As many as 20 patients were admitted and operated on at the Rajendra Institute of Medical Sciences (RIMS), Ranchi, Jharkhand, on the inaugural day of the scheme. The first birth after the scheme’s official launch was that of a girl, who was born to a beneficiary on Monday in the hospital.
“When we started the pilot of AB-PMJAY in Haryana, the first baby was also a girl named Karishma. We named her Ayushman Devi, inspired by the scheme’s name. This is really heartening that the first baby, after the formal launch of the scheme, is also a girl. Our government is promoting the girl child in a big way and this event is in tune with that,” said Union health minister J.P. Nadda.
Dubbed “Modicare”, AB-PMJAY could be a potential game-changer in the upcoming electoral battles, as well as for the healthcare landscape of India. The scheme aims at providing an annual health cover of ₹5 lakh per family to about 500 million economically deprived people based on the Socio Economic Caste Census (SECC) data. It is being touted by the Bharatiya Janata Party (BJP)-led National Democratic Alliance (NDA) as the world’s largest healthcare programme.
After the paperless and cashless entitlement-based scheme’s launch, the onus is now on the Indian healthcare system, both public and private, to deliver. This is at a time the government is struggling with inadequate health infrastructure in the country, especially in rural areas, where most of the scheme’s beneficiaries are concentrated.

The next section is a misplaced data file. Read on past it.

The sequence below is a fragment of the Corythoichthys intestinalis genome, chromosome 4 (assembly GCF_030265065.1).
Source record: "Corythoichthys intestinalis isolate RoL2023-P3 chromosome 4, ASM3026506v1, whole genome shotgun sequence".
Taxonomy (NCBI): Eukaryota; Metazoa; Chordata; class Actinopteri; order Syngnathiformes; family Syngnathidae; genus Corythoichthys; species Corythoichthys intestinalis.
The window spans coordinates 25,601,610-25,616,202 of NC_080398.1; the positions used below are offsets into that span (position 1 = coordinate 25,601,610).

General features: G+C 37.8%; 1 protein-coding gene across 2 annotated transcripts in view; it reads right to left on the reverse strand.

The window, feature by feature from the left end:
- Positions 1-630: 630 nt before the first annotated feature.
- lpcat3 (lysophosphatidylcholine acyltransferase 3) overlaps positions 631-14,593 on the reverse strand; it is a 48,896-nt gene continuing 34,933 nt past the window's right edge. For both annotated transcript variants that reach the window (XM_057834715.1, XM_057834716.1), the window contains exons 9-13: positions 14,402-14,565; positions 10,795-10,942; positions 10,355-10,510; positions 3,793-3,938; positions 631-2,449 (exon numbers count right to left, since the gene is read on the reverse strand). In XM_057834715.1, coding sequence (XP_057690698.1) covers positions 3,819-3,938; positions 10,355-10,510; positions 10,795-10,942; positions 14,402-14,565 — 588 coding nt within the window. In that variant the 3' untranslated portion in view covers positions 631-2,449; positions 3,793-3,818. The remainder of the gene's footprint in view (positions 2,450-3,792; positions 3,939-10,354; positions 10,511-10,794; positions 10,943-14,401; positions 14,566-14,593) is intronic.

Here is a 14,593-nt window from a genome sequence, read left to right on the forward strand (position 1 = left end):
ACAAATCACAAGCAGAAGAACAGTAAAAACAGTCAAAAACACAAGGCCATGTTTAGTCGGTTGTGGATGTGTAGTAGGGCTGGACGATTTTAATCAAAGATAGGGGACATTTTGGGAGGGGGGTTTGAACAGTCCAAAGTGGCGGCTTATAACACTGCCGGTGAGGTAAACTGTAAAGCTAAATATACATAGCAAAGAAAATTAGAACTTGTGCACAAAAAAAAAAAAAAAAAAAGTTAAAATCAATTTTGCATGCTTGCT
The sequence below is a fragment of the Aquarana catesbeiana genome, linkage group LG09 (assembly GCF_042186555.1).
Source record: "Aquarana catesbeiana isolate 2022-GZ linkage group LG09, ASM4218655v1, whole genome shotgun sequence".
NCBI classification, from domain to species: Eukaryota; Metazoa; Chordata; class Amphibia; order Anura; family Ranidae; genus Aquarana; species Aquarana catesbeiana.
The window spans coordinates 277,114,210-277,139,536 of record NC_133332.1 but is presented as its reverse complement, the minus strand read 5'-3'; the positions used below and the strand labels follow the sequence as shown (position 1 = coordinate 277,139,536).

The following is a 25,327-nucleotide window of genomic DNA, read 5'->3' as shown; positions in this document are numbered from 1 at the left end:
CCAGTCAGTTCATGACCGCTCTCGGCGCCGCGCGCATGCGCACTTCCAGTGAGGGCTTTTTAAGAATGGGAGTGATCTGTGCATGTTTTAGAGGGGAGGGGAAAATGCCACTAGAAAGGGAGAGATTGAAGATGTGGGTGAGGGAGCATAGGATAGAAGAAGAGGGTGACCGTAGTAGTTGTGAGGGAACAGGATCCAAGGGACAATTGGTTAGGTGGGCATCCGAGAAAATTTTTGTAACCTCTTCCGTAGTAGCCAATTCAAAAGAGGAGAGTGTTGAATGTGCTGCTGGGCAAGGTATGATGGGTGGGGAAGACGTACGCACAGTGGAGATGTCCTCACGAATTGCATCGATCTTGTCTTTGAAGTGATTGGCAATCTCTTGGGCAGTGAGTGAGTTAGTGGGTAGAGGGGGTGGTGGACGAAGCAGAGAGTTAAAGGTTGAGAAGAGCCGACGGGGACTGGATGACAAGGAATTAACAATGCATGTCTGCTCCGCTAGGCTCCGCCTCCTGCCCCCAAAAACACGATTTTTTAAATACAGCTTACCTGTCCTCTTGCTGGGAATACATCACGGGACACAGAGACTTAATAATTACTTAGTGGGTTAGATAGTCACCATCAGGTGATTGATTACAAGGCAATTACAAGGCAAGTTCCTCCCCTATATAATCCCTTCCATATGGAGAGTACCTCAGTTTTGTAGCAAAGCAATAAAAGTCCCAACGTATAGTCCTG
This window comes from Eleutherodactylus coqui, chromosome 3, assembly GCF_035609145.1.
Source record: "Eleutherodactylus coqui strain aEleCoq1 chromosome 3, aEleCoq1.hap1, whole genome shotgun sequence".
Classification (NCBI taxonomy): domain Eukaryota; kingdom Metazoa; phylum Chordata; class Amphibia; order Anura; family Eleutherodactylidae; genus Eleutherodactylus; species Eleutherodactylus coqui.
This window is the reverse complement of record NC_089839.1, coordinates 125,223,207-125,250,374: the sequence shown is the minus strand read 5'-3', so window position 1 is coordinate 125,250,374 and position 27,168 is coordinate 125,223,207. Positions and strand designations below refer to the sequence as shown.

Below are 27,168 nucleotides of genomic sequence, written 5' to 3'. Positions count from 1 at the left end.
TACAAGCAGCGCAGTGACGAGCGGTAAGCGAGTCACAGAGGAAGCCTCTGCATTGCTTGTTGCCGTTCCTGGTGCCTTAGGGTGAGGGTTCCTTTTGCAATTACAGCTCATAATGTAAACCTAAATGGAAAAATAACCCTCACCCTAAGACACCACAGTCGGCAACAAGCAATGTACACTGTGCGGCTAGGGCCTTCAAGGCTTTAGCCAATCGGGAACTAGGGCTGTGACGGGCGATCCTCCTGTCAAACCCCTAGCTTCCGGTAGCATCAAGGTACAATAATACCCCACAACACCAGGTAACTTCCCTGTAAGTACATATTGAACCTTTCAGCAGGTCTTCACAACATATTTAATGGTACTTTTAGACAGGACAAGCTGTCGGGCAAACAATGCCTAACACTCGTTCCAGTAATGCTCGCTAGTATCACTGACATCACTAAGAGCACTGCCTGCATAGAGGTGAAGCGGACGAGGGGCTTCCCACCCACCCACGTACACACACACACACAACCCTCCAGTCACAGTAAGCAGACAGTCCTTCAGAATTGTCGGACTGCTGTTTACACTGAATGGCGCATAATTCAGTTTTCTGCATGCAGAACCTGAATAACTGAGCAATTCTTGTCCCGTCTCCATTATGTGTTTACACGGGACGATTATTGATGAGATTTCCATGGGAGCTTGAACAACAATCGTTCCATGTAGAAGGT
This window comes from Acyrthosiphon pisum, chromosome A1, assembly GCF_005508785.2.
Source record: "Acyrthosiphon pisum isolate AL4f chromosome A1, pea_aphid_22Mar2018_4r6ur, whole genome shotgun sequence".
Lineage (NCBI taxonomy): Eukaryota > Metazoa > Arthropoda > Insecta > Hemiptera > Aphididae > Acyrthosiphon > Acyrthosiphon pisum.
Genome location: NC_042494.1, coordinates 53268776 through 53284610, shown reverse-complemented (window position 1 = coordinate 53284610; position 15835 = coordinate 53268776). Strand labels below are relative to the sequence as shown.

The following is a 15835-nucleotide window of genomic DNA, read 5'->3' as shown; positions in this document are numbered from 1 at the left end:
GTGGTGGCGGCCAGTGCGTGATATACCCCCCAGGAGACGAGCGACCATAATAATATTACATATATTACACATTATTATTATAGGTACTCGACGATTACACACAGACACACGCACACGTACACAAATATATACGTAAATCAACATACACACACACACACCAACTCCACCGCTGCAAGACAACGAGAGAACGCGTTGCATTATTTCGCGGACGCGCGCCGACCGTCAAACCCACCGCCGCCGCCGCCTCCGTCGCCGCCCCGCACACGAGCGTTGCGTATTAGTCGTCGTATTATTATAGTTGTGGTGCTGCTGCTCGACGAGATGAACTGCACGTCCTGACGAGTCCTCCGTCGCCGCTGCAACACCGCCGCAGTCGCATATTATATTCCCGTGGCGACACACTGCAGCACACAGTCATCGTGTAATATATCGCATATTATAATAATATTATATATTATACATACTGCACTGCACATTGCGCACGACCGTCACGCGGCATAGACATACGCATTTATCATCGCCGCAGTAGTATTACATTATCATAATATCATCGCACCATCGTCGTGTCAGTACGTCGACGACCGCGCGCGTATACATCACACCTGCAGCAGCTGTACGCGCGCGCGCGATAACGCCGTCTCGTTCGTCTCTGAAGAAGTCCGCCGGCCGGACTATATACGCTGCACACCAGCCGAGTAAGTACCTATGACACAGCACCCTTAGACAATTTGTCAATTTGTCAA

“The scheme has been designed keeping in mind the 71st National Sample Survey Office (NSSO) survey. However, it cannot be ignored that with rapid urbanization, more than 400 million people now reside in urban spaces, of whom nearly 100 million live in slum-like conditions, with a direct impact on their health and economic conditions due to high out-of-pocket expenditures,” said L.M. Singh, head of PAHAL, the flagship health financing initiative of IPE Global-USAID, an international development consultancy group. “This vulnerable urban poor population needs equity in healthcare, given that it is largely depending on the private sector,” he said.
“The private sector provides more than 75% healthcare in urban locations. While the scheme seeks to address the demand-side financing constraint on the poor and the vulnerable, equally pressing constraint is on the supply of healthcare services that needs to be addressed on priority, particularly given that nearly 80% of the population entitled to receive benefits lives in rural India,” Singh said.
As many as 31 states and Union Territories (UTs) have signed the MoUs with the Centre to implement the programme. The remaining states and UTs, including Telangana, Odisha, Delhi, Kerala and Punjab, have opted out of the scheme.